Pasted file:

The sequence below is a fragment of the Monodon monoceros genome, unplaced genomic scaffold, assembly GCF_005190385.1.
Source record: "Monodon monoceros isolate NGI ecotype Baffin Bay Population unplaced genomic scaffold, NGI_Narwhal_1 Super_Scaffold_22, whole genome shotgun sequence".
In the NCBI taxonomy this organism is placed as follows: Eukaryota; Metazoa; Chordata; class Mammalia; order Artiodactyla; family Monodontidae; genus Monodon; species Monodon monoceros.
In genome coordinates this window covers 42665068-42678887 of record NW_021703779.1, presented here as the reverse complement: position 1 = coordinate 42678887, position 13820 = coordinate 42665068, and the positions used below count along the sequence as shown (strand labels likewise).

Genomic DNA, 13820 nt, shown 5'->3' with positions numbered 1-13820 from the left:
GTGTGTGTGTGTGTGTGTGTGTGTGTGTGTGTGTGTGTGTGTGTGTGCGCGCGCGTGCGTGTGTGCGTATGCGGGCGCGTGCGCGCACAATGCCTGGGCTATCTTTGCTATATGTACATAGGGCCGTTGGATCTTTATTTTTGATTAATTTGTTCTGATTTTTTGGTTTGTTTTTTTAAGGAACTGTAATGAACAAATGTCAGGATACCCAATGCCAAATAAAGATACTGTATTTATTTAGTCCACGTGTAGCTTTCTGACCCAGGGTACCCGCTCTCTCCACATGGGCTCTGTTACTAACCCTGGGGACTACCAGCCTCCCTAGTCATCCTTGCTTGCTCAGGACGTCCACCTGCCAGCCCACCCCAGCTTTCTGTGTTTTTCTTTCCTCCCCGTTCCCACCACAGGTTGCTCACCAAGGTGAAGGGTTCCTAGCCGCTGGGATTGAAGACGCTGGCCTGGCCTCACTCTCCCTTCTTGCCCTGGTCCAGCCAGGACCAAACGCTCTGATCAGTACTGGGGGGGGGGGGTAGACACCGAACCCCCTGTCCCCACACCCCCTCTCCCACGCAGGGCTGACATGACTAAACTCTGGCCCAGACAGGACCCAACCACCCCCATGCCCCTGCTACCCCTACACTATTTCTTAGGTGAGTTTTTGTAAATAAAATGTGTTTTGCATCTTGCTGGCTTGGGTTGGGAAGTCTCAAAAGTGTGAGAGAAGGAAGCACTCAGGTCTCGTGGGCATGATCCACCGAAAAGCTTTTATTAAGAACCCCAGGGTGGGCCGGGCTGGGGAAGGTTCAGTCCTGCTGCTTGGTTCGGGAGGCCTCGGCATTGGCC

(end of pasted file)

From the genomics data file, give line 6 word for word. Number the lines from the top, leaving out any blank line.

GTGTGTGTGTGTGTGTGTGTGTGTGTGTGTGTGTGTGTGTGTGTGTGCGCGCGCGTGCGTGTGTGCGTATGCGGGCGCGTGCGCGCACAATGCCTGGGCTATCTTTGCTATATGTACATAGGGCCGTTGGATCTTTATTTTTGATTAATTTGTTCTGATTTTTTGGTTTGTTTTTTTAAGGAACTGTAATGAACAAATGTCAGGATACCCAATGCCAAATAAAGATACTGTATTTATTTAGTCCACGTGTAGCTTTCTGACCCAGGGTACCCGCTCTCTCCACATGGGCTCTGTTACTAACCCTGGGGACTACCAGCCTCCCTAGTCATCCTTGCTTGCTCAGGACGTCCACCTGCCAGCCCACCCCAGCTTTCTGTGTTTTTCTTTCCTCCCCGTTCCCACCACAGGTTGCTCACCAAGGTGAAGGGTTCCTAGCCGCTGGGATTGAAGACGCTGGCCTGGCCTCACTCTCCCTTCTTGCCCTGGTCCAGCCAGGACCAAACGCTCTGATCAGTACTGGGGGGGGGGGGTAGACACCGAACCCCCTGTCCCCACACCCCCTCTCCCACGCAGGGCTGACATGACTAAACTCTGGCCCAGACAGGACCCAACCACCCCCATGCCCCTGCTACCCCTACACTATTTCTTAGGTGAGTTTTTGTAAATAAAATGTGTTTTGCATCTTGCTGGCTTGGGTTGGGAAGTCTCAAAAGTGTGAGAGAAGGAAGCACTCAGGTCTCGTGGGCATGATCCACCGAAAAGCTTTTATTAAGAACCCCAGGGTGGGCCGGGCTGGGGAAGGTTCAGTCCTGCTGCTTGGTTCGGGAGGCCTCGGCATTGGCC